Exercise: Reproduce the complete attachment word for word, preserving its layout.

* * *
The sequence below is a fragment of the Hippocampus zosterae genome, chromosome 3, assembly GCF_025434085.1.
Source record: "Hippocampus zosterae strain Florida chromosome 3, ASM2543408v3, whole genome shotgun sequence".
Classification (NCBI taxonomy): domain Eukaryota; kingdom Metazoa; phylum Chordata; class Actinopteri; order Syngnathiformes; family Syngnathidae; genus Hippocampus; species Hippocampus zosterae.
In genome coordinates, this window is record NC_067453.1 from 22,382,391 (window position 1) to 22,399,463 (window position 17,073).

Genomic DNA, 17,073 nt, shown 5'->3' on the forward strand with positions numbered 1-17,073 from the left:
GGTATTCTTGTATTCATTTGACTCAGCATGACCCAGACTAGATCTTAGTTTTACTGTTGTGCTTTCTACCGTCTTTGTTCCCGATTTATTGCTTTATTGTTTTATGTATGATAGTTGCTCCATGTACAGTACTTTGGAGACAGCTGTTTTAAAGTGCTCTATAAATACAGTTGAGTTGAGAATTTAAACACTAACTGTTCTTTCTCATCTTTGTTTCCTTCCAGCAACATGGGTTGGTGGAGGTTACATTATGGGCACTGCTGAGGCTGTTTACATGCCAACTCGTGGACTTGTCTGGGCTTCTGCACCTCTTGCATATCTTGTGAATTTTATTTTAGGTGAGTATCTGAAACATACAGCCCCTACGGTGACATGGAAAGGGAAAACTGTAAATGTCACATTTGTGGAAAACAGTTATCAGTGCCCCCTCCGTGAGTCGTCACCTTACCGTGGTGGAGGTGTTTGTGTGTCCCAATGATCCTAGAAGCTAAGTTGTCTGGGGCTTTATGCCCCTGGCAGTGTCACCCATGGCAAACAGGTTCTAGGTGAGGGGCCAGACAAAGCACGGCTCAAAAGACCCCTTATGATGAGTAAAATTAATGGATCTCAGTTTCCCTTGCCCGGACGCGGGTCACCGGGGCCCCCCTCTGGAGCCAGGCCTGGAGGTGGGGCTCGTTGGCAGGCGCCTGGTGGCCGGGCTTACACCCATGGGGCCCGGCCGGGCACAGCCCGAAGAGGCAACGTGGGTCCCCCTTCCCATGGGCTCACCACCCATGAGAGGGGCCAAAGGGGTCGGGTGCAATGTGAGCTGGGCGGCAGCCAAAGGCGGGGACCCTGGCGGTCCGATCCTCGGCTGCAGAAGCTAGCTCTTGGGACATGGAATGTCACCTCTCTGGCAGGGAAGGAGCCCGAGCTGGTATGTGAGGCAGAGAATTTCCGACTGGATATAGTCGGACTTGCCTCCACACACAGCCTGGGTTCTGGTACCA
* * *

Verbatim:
The sequence below is a fragment of the Hippocampus zosterae genome, chromosome 3, assembly GCF_025434085.1.
Source record: "Hippocampus zosterae strain Florida chromosome 3, ASM2543408v3, whole genome shotgun sequence".
Classification (NCBI taxonomy): domain Eukaryota; kingdom Metazoa; phylum Chordata; class Actinopteri; order Syngnathiformes; family Syngnathidae; genus Hippocampus; species Hippocampus zosterae.
In genome coordinates, this window is record NC_067453.1 from 22,382,391 (window position 1) to 22,399,463 (window position 17,073).

Genomic DNA, 17,073 nt, shown 5'->3' on the forward strand with positions numbered 1-17,073 from the left:
GGTATTCTTGTATTCATTTGACTCAGCATGACCCAGACTAGATCTTAGTTTTACTGTTGTGCTTTCTACCGTCTTTGTTCCCGATTTATTGCTTTATTGTTTTATGTATGATAGTTGCTCCATGTACAGTACTTTGGAGACAGCTGTTTTAAAGTGCTCTATAAATACAGTTGAGTTGAGAATTTAAACACTAACTGTTCTTTCTCATCTTTGTTTCCTTCCAGCAACATGGGTTGGTGGAGGTTACATTATGGGCACTGCTGAGGCTGTTTACATGCCAACTCGTGGACTTGTCTGGGCTTCTGCACCTCTTGCATATCTTGTGAATTTTATTTTAGGTGAGTATCTGAAACATACAGCCCCTACGGTGACATGGAAAGGGAAAACTGTAAATGTCACATTTGTGGAAAACAGTTATCAGTGCCCCCTCCGTGAGTCGTCACCTTACCGTGGTGGAGGTGTTTGTGTGTCCCAATGATCCTAGAAGCTAAGTTGTCTGGGGCTTTATGCCCCTGGCAGTGTCACCCATGGCAAACAGGTTCTAGGTGAGGGGCCAGACAAAGCACGGCTCAAAAGACCCCTTATGATGAGTAAAATTAATGGATCTCAGTTTCCCTTGCCCGGACGCGGGTCACCGGGGCCCCCCTCTGGAGCCAGGCCTGGAGGTGGGGCTCGTTGGCAGGCGCCTGGTGGCCGGGCTTACACCCATGGGGCCCGGCCGGGCACAGCCCGAAGAGGCAACGTGGGTCCCCCTTCCCATGGGCTCACCACCCATGAGAGGGGCCAAAGGGGTCGGGTGCAATGTGAGCTGGGCGGCAGCCAAAGGCGGGGACCCTGGCGGTCCGATCCTCGGCTGCAGAAGCTAGCTCTTGGGACATGGAATGTCACCTCTCTGGCAGGGAAGGAGCCCGAGCTGGTATGTGAGGCAGAGAATTTCCGACTGGATATAGTCGGACTTGCCTCCACACACAGCCTGGGTTCTGGTACCA